"... longing, which posits the actuality of the non-existent, takes the form of remembrance." (Adorno 1983: 192).
Time has no role in the erasure of the past; it instead shapes you to better deal with the persistence of memory while its scars remain forever.
With my groundings strongly placed within the framework of anthropology and art, there exists an obvious slant towards material culture when it comes to my academic interests. However, ethnomusicology has always played a large role within my development as a critical thinker. My artistic practice had always incorporated and/or taken flight through the medium of sound and music.
Alan P. Merriam, the author of the "Anthropology of Music", simply states that the study of ethnomusicology can be divided into two aspects: the anthropological and the musicological (Merriam 1964). He believes that the ideal model of study would fuse these two approaches: musicological approaches tend to treat music as an object in and of itself “without reference to the cultural matrix out of which it is produced" (vii), and "to provide a theoretical frameworks for the study of music as human behaviour; and to clarify the kinds of processes which derive from the anthropological, contribute to the musicological, and increase our knowledge of both conceived within the broad rubric of behavioural studies”(viii) Thus, like every branch of anthropology, it would come as no surprise that ethnomusicology adopts “... aspects of the social sciences and aspects of the humanities in such a way that each compliments the other and leads to a fuller understanding of both. Neither should be considered as an end in itself; the two must be joined into a wider understanding” (7).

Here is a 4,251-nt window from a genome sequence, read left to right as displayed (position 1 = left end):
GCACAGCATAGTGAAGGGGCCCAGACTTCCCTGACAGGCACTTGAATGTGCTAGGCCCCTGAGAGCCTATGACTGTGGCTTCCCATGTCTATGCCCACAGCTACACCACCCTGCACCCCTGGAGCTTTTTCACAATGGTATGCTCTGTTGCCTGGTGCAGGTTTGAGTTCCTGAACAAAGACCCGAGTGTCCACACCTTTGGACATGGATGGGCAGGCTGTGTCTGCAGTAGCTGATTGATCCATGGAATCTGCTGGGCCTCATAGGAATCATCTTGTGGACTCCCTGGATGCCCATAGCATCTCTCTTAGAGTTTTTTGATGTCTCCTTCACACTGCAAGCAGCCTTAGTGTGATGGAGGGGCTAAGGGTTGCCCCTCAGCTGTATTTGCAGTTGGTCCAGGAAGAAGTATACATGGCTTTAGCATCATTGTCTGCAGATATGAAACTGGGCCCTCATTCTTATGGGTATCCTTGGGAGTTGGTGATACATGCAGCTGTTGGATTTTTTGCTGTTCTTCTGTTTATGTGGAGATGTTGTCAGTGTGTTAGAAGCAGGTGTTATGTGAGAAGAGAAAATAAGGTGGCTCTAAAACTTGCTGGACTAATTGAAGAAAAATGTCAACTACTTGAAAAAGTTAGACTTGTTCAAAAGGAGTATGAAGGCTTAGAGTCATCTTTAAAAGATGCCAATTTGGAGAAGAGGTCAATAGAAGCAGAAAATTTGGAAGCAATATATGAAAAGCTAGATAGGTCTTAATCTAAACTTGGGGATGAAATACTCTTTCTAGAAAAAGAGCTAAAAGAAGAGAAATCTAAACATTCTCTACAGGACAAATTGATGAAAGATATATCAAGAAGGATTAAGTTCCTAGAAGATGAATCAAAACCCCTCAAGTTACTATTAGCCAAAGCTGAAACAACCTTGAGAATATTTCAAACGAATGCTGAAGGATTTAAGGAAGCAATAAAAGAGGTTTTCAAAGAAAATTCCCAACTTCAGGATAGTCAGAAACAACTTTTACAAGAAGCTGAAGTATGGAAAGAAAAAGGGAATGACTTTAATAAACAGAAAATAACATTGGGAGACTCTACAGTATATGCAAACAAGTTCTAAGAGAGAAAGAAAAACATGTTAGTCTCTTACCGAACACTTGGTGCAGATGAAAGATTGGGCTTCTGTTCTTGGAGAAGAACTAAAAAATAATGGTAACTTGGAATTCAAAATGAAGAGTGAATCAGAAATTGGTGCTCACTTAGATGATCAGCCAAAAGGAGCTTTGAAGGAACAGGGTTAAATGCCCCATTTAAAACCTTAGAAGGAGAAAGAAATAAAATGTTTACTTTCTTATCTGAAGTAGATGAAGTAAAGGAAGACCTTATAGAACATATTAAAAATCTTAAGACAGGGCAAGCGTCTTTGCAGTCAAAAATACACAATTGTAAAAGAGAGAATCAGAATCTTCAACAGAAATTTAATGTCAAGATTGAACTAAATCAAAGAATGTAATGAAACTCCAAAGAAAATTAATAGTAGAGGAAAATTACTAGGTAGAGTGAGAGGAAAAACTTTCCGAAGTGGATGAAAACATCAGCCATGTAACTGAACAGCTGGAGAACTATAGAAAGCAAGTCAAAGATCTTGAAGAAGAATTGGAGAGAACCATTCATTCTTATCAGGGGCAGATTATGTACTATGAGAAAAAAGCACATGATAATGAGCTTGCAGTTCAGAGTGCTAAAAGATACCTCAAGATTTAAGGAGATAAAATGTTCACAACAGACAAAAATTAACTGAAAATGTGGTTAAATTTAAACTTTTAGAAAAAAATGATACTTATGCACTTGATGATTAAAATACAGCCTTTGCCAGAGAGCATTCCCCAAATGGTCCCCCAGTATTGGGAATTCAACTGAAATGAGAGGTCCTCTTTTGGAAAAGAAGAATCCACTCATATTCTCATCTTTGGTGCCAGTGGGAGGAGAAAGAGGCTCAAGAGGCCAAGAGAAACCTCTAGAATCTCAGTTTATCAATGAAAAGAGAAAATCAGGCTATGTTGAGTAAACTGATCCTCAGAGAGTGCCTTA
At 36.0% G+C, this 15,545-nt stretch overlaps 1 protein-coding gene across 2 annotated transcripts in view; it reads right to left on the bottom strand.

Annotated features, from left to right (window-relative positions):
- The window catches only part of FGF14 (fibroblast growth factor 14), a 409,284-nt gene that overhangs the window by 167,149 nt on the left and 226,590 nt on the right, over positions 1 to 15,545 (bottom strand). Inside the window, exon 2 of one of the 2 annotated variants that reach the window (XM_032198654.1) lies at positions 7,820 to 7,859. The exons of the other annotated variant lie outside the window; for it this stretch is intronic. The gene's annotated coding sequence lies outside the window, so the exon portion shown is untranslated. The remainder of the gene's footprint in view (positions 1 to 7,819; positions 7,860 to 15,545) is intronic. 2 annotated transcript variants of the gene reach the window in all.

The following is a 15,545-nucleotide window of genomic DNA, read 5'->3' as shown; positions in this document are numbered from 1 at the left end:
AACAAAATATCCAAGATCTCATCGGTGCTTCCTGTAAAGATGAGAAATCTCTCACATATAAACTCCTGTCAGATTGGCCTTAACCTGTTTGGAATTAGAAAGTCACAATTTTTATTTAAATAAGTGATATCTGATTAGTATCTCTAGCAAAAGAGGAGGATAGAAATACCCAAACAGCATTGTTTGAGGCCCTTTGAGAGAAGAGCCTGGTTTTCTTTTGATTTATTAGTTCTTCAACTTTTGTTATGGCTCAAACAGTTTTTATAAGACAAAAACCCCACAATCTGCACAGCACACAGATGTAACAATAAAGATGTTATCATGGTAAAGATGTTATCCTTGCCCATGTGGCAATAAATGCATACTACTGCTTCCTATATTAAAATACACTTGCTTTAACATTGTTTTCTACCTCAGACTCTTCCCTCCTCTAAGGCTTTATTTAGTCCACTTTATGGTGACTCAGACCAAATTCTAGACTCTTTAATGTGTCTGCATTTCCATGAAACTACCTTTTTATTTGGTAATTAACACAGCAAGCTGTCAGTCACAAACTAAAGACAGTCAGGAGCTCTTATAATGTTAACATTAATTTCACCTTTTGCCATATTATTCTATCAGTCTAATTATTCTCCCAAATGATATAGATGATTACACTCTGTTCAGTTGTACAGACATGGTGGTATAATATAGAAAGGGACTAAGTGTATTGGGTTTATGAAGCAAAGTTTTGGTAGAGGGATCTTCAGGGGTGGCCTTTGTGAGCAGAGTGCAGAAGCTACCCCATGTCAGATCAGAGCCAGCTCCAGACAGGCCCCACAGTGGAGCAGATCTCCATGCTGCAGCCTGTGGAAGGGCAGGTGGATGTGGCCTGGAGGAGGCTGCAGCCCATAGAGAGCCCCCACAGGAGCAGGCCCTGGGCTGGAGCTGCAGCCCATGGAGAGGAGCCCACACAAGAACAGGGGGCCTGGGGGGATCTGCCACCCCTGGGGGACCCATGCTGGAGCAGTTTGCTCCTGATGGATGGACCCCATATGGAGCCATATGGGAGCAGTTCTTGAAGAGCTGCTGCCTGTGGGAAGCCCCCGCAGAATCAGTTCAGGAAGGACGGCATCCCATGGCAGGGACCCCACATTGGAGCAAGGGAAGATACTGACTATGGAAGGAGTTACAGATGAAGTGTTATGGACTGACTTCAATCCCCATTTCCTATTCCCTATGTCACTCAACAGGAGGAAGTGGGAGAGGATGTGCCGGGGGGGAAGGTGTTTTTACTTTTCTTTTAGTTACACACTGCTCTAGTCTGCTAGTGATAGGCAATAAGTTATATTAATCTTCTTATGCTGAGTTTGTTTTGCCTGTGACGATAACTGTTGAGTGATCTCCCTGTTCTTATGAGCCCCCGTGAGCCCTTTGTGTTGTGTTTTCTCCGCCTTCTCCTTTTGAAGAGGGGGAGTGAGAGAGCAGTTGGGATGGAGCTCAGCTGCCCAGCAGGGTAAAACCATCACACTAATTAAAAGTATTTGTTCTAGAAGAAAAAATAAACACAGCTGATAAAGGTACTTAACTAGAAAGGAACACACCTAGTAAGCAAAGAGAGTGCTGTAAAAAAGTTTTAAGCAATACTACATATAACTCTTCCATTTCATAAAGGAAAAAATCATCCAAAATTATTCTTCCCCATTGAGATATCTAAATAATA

This hybridised disposition that the discipline adopts, provides much excitement within the study of music and cultures insofar as the ethnographic and theoretical aspects are specific to the ethnomusicologist and his or her processes as artist and researcher. Thus, it will be fascinating to see how I could extrapolate my research by collecting ethnographic data from both oral and visual cultures without any preconceived notions of what such an approach would generate.
"Like a true nature's child / We were born to be wild"
Steppenwolf makes for a ruminative opening to this post. Indeed, nostalgia begs for an idealised utopian dimension that is born out of our wild past. The human mind is shaped to reflect on the past to produce an idealised future. Thus, this 'nostalgic revolution' is not indicative of a romanticised longing for the past at all; it represents a surge towards a future mediated by the past, to arrive to a new renaissance in human development; I believe it might well take place in this lifetime. When that time comes, it will be fascinating to witness and write on the future of nostalgia in days to come.
“And in myself, too, many things have perished which, I imagined, would last for ever, and new structures have arisen, giving birth to new sorrows and new joys which in those days I could not have foreseen, just as now the old are difficult of comprehension.” (Proust 2008: 33)